Currently viewing the tag: "Spring 2011"

Today is my last day working on this project with AMNH. Richard and I continued to work through the departmental records. While we encountered some large collections that were easy to assess as they were clearly paper collections, we also came across some collections that were largely unprocessed which featured a variety of materials. A mixed format, unprocessed collection of only a few boxes ultimately took longer to assess than a large collection of paper materials. Going through the varied and mostly unorganized collections proved to be more time consuming as we tried to accurately identify the formats present and in what amounts. Having worked on Phase II now for just about a month, I was more familiar with the process and identifying material types present in the various collections.

This project has been a very interesting experience. Being part of the first group of project interns was a great opportunity to watch a project take shape. I very much enjoyed working with the materials and getting such a unique glimpse into the American Museum of Natural History has been an amazing experience. Working with Iris, Becca, Beth, and Barbara was fantastic and I thank them for all of their patience and guidance over the course of the semester. I wish everyone the best of luck as this project continues!

Over and out,

Jenny Brown

This afternoon Phoebe and I completed the Risk Assessment phase of the project for the collections in Room 36 of the Anthropology Department. This includes the Photographs Collections and oversize materials related to the Department’s Accession Files and various Curatorial Collections. Information regarding the extent, format, and condition of these collections is now gathered in a database devoted to this particular location in the Department. Below is an example of some artwork in good condition:

Having finished this phase of the project, if only in one location out of several, we got the sense that the Risk Assessment phase of the project is equally as intensive and time-consuming as the Cataloging phase. Obviously these impressions are specific to the Anthropology Department and likely not entirely applicable to the Museum’s other science departments. Nonetheless, the experience should be informative for the future of the project.

Our experience in the Anthropology Department was undeniably a positive and enjoyable one. It was a great privilege to have access to some of the amazing collections in the Museum’s possession that are not generally available to the public. Throughout our time in the Anthropology Archives, Kristen Mable was a tremendous help to us.  When we did take a step back from the projects we were focusing on, we would frequently marvel at the skill and effort required to manage such a large and active archive from day to day. We are also grateful for the support of Becca, Iris, Barbara and the rest of the team members in managing the more complex aspects of the project and allowing us to immerse ourselves in the work before us. We’re looking forward to continuing this project in the summer.



Today, I finally finished arranging and describing the, let’s say, multi-faceted T. Don Carter Collections. The work of an enterprising scientist such as him is fascinating — as are these ephemeral items from the 1927-28 Roraima Expedition (Front, Back). Little down time, eh?

Hello all — this post, unfortunately, will be my last as this is my final day here at AMNH. And I apologize for the recent blogosphere silence on my part, but Phase II has provided me with plenty of fascinating work to get through. I’ve been in the Anthropology Archives with Becca for the last few days, marveling at the enormous amount of information that gets generated on the various archaeological digs conducted by the folks up there. This information comes to us in an amazing variety of formats: oversized maps, field forms, Mylar maps, Beta tapes, transparencies, field notebooks, audio cassettes, floppy disks (both 5 1/4″ and 3 1/2″ formats), photographs, bound volumes, negatives, film reels, contact sheets, and many more.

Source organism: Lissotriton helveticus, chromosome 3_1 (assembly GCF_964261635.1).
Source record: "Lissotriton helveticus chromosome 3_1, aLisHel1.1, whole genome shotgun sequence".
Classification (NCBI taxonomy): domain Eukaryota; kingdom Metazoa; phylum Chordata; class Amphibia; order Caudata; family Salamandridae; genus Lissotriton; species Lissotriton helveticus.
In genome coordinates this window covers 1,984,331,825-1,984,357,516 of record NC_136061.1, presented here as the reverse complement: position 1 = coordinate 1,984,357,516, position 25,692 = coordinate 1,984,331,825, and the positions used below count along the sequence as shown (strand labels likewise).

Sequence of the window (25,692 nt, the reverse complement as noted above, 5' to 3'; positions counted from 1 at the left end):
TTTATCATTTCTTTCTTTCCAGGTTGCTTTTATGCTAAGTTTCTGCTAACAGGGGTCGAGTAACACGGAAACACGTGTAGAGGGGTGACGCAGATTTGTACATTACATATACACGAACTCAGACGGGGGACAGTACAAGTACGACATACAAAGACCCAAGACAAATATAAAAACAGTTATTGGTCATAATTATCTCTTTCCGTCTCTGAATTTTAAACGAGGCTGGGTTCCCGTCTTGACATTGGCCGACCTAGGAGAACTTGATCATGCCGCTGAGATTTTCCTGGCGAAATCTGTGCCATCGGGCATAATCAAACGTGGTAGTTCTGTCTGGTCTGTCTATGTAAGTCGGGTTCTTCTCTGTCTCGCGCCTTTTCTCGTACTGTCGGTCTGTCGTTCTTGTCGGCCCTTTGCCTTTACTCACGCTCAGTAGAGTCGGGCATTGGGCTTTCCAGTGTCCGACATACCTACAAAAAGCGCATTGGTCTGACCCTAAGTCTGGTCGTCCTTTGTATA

Herein lay the biggest challenges that I encountered in Phase II. Identifying these various formats was not simple, and attempting to match a particular format to its proper collection unit (Mylar???) lead to plenty of questions for Beth. Most of the records were in very good shape, but occasionally there were questions relating to how they were stored, especially when it came to items such as CDs, VHSs, and floppies. These were often still housed in the plastic cases they were sold in, which seems safe enough, but could we call it “archival” storage? We also got the sense, at times, that some of these digital formats were backups of other records. This, of course, is impossible to confirm without opening each on a computer. Another question I had related to a large store of photographs, many of which were dated to the early twentieth century and depicted Nels Nelson on various digs. It was obvious that the date referred to what the photo depicted, not to the actual date that this particular photo was developed. Is there a way to clarify this, to ensure there is no confusion over the age of the physical photograph?

I think it goes without saying that almost everything we came across was fascinating (including a New Yorker piece noting David Hurst Thomas’ “luxuriant black beard” and penchant for pipe-smoking) and impeccably well-organized. And we always had Diana Rosenthal close by to help clarify things as well as to share plenty of entertaining stories about her department!

Of course, this being my last appearance on this blog, I’d like to thank all the people I had the opportunity to work with this semester. Not only did I learn a great deal, but I was heartened by the enthusiasm of all those involved as well as those not involved who were always happy to help.

So long!

As far as we know, this collection of negatives represents the last piece of the T. Don Carter Collection. It was discovered in the library stacks recently, not far from where Richard had been working on the collection. It’s certainly a fascinating find: a few hundred negatives, all related to Carter expeditions: to Abyssinia in 1928, Indochina in 1931 and West China in 1934. Today, we focused our energies on making sense of the large collection of negatives from Abyssinia. Consulting the field notes from that expedition, we learned that Carter visited the region in November and December of 1928.

The negatives came to us in no apparent order. There were certain potential series within the collection: portraits of the local population, portraits of Carter and the others on his expedition, shots of the specimens that were gathered, and scenes from camp. Pictures were devoted to the expedition’s mules, which seem to have a special place in Carter’s heart. Not only were these cantankerous animals the subject of many photographs, but their habits and personalities are observed in the notebooks. Alongside the mules, there were plenty of mice, dead or alive. In one curious photo, Carter and a pal hold up their kill — two tiny mice — while resting leaning upon their rifles. How you still get a usable specimen with that kind of firepower is beyond me.